Thursday, February 21, 2019

Commitment

Commitment
In the 1945-1988 years I had only one rule to follow. Don't eat foods
containing sugar. My doctors never mentioned carbs. I was very
committed to following that rule. I became so used to using artificial
sweeteners, that a teensy taste of something containing a lot of sugar
was too sweet, and I did not like it. Having only one rule to follow
made it easier.
In 1988 I read an article in a magazine saying that diabetics should
restrict the number of carbs they ate to help keep their blood tests
lower, and more stable. Why didn't my doctors tell me that? That was
my first exposure to carbs. Then I found that some carbs acted faster,
and others more slowly. I started eating smaller portions of the foods
with faster acting carbs, and I stopped eating some foods. There were
more rules to follow, and things became more complicated. Then there was using my first meter in the 1980s, basal and bolus insulins with carb counting in the 1990s, and my insulin pump in 2007. Things were very complicated then. It was so much simpler in my early years to just avoid sugar. It was hard to be committed to having tight control
with all these newer rules, and devices to follow. I sometimes wanted
to just drop everything, and go back to the old ways. I had no
complications despite all the high blood sugar I must have had during
my first 40+ years, so convincing myself to follow all the new rules
and use the new devices was difficult.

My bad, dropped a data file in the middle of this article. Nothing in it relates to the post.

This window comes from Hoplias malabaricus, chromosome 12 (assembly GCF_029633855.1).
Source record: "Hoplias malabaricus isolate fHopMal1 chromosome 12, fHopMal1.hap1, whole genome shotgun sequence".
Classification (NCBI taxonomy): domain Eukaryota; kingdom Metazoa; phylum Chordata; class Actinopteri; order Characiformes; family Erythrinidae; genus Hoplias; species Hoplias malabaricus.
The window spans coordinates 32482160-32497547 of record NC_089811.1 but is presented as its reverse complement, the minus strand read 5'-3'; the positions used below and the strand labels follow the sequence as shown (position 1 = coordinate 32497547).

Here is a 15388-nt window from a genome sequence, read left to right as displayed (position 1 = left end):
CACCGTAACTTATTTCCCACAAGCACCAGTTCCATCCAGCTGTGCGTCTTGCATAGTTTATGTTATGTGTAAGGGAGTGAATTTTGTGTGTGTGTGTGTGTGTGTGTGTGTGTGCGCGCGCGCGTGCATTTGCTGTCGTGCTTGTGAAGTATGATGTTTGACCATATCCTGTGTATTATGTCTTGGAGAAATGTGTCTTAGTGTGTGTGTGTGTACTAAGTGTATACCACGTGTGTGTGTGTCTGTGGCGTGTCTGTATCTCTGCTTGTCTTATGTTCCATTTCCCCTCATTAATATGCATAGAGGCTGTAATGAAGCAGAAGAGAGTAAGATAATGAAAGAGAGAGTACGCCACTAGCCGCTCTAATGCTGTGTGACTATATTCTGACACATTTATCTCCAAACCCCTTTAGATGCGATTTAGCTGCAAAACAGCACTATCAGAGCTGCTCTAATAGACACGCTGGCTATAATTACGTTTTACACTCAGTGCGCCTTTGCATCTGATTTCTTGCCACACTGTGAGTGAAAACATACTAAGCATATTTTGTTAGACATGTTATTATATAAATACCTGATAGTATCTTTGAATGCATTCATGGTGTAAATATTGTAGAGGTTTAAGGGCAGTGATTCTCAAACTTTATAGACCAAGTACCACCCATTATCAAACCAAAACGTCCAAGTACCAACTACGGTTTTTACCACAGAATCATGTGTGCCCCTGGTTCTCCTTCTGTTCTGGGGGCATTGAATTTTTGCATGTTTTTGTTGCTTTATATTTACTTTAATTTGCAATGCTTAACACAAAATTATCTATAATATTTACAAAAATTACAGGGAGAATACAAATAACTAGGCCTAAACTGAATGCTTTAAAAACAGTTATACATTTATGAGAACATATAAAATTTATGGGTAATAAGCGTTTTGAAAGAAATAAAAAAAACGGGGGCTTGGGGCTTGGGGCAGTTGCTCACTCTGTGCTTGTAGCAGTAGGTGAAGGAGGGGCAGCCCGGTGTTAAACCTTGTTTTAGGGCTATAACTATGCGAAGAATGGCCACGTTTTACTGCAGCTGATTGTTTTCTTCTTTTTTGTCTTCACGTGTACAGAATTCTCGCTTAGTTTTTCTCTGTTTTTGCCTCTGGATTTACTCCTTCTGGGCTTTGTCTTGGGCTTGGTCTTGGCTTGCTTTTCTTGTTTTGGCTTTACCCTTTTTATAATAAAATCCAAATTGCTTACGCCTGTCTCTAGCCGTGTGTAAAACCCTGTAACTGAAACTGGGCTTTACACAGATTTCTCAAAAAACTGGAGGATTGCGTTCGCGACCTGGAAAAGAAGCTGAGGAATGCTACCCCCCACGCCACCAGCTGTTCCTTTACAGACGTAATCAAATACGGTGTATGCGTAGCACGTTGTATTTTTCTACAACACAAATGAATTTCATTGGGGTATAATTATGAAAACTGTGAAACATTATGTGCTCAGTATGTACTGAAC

I did not know any other diabetics until I joined some diabetes
websites in 2006-2007. That was 61 years after my diagnosis. That
turned things around for me. I met so many diabetics like me, and saw they were struggling with the same problems I was having, or had previously experienced. There were so many not taking good care of themselves, and having diabetes related complications. I could feel myself becoming more and more committed to having really great control. I had always worked hard to have good control, but my online experience made me more committed than ever before.
My commitment has led to my having 71 years of type 1 with no
complications except some neuropathy, and other minor nerve damage. I do not need any medication for that, and I am very fortunate that having only the "no sugar" rule for so many years has not caused me any major problems.
I am definitely committed to being committed. Perhaps diabetics who
are not committed should be committed to online diabetes support
groups! 
What does commitment mean to you?

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